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Article
April 1965

Subarachnoid Spread of Tumor to the Labyrinth

Author Affiliations

CHICAGO
From the Section of Otolaryngology of The University of Chicago. Special Fellow (No. 2 F11 NB 996-02 Al) of the National Institute of Neurological Diseases and Blindness (Dr. Oshiro).

Arch Otolaryngol. 1965;81(4):328-334. doi:10.1001/archotol.1965.00750050339003
Abstract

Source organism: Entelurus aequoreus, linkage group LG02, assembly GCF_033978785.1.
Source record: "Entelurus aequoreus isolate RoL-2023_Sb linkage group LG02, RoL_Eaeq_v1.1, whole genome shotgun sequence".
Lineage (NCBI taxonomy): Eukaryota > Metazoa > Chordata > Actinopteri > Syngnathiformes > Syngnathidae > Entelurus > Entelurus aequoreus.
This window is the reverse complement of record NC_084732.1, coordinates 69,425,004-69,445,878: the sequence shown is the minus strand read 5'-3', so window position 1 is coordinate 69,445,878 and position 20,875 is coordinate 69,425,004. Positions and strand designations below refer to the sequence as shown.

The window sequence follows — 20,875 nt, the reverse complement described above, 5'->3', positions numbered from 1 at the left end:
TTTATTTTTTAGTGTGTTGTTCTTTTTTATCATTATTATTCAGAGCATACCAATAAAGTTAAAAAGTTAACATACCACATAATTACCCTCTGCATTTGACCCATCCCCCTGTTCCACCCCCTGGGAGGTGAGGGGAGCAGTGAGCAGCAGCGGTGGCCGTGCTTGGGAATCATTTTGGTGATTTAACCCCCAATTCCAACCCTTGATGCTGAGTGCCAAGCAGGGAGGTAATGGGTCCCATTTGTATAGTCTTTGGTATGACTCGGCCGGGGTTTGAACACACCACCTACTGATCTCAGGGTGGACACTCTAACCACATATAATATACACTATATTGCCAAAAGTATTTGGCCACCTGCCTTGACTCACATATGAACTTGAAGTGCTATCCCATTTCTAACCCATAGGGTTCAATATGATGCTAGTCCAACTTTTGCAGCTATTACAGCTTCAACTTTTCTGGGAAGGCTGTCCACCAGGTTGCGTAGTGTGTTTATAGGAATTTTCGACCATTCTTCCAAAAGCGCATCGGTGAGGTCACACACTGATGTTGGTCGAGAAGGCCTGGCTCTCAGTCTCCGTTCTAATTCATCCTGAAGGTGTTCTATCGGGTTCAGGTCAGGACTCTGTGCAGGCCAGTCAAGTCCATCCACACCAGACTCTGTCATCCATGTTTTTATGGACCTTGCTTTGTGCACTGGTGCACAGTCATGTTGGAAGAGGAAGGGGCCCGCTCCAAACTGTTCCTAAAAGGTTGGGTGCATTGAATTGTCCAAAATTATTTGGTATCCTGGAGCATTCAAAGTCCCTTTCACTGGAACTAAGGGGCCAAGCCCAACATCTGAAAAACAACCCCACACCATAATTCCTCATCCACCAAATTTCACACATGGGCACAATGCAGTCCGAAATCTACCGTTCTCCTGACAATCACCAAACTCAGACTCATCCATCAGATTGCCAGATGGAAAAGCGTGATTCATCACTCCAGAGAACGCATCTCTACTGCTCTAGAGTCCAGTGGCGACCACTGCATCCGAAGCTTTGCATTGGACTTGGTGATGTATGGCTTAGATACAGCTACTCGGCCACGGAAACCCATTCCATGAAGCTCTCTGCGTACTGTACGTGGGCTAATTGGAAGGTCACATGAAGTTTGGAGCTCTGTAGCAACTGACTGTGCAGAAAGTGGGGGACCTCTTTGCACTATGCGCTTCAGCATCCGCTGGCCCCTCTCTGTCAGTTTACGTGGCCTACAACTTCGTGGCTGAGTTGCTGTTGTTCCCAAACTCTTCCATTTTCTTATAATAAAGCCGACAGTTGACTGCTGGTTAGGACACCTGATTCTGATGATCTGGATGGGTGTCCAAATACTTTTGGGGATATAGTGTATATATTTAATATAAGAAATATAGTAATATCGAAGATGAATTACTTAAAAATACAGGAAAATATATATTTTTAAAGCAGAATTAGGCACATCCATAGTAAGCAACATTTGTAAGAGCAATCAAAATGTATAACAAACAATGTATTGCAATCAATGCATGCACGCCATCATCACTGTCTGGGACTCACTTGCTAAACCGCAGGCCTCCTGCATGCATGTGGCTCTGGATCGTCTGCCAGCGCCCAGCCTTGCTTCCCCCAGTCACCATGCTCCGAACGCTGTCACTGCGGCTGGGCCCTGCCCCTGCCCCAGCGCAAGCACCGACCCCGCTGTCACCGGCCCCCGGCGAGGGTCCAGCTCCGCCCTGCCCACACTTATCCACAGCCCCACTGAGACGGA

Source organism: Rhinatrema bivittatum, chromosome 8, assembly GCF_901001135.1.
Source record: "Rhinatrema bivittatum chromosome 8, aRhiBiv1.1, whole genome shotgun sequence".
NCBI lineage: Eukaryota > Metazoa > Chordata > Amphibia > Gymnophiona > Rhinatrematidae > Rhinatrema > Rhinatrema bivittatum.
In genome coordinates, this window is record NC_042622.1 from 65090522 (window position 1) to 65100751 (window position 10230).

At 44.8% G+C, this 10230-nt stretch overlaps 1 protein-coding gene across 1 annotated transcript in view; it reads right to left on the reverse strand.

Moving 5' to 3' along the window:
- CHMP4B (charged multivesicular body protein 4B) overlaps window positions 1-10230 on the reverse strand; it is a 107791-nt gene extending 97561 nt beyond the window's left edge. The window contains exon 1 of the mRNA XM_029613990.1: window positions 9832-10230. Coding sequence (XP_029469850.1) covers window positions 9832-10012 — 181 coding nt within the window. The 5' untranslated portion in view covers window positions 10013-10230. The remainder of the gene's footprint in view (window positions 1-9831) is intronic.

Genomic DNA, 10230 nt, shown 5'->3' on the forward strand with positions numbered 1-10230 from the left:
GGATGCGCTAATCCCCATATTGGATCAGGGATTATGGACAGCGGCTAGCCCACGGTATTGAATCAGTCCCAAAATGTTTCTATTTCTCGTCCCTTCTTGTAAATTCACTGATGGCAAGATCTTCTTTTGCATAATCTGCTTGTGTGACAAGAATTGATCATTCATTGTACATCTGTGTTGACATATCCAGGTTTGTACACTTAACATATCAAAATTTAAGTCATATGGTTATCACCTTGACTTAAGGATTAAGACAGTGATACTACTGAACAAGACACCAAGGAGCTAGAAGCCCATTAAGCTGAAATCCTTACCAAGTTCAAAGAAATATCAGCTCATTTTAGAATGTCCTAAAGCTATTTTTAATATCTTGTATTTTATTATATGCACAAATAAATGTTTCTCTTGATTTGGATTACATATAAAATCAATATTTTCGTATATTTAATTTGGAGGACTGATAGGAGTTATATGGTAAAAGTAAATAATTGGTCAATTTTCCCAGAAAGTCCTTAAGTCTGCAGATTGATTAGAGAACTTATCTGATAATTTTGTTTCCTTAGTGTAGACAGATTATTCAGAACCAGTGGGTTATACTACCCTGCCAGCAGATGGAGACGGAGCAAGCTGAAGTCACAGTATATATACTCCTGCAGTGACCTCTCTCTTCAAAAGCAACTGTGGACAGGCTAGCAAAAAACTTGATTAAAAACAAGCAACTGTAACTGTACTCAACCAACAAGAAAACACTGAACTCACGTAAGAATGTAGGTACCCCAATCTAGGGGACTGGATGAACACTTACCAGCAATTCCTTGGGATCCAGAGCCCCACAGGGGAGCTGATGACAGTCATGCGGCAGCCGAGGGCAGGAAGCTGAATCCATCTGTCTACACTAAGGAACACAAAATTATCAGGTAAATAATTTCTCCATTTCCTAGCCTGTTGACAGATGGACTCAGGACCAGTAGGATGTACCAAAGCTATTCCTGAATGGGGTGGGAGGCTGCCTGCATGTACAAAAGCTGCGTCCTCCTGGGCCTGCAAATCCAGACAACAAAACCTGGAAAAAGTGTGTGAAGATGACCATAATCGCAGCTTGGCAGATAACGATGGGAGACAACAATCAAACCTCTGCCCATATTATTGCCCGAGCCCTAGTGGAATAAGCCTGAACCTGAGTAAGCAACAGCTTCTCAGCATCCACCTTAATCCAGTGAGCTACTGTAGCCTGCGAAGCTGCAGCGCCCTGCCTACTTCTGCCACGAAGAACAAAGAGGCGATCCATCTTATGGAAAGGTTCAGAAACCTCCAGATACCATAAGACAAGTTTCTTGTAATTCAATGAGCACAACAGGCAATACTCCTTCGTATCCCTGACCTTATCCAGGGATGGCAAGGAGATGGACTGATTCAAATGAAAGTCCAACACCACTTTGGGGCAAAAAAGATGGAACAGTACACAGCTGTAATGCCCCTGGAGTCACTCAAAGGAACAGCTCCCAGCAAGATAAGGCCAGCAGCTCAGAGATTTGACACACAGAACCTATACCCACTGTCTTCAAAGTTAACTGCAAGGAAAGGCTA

Introduction  SAENGEER,1 in 1900, related deafness to invasion of the acoustic nerve by neoplastic cells in the subarachnoid space secondary to carcinoma of the breast. The infiltration of the leptomeninges with carcinoma cells was called carcinomatous meningitis by Siefert2 in 1901. Since that time deafness in carcinomatous meningitis has been observed in many cases, but there have been relatively few histopathological studies of the inner ear in this disease. Knierim,3 in 1908, described the pathological findings in the temporal bone from a patient with a primary carcinoma of the stomach and rapidly progressive deafness. This was followed by reports of Schlitter,4 Wagener,5 and others,6-12 summaries of which are presented in Table 1.An additional form of inner ear and auditory nerve involvement with neoplastic cells results from the subarachnoid spread of cells from primary intracranial tumors. The mechanism of spread to the labyrinth in

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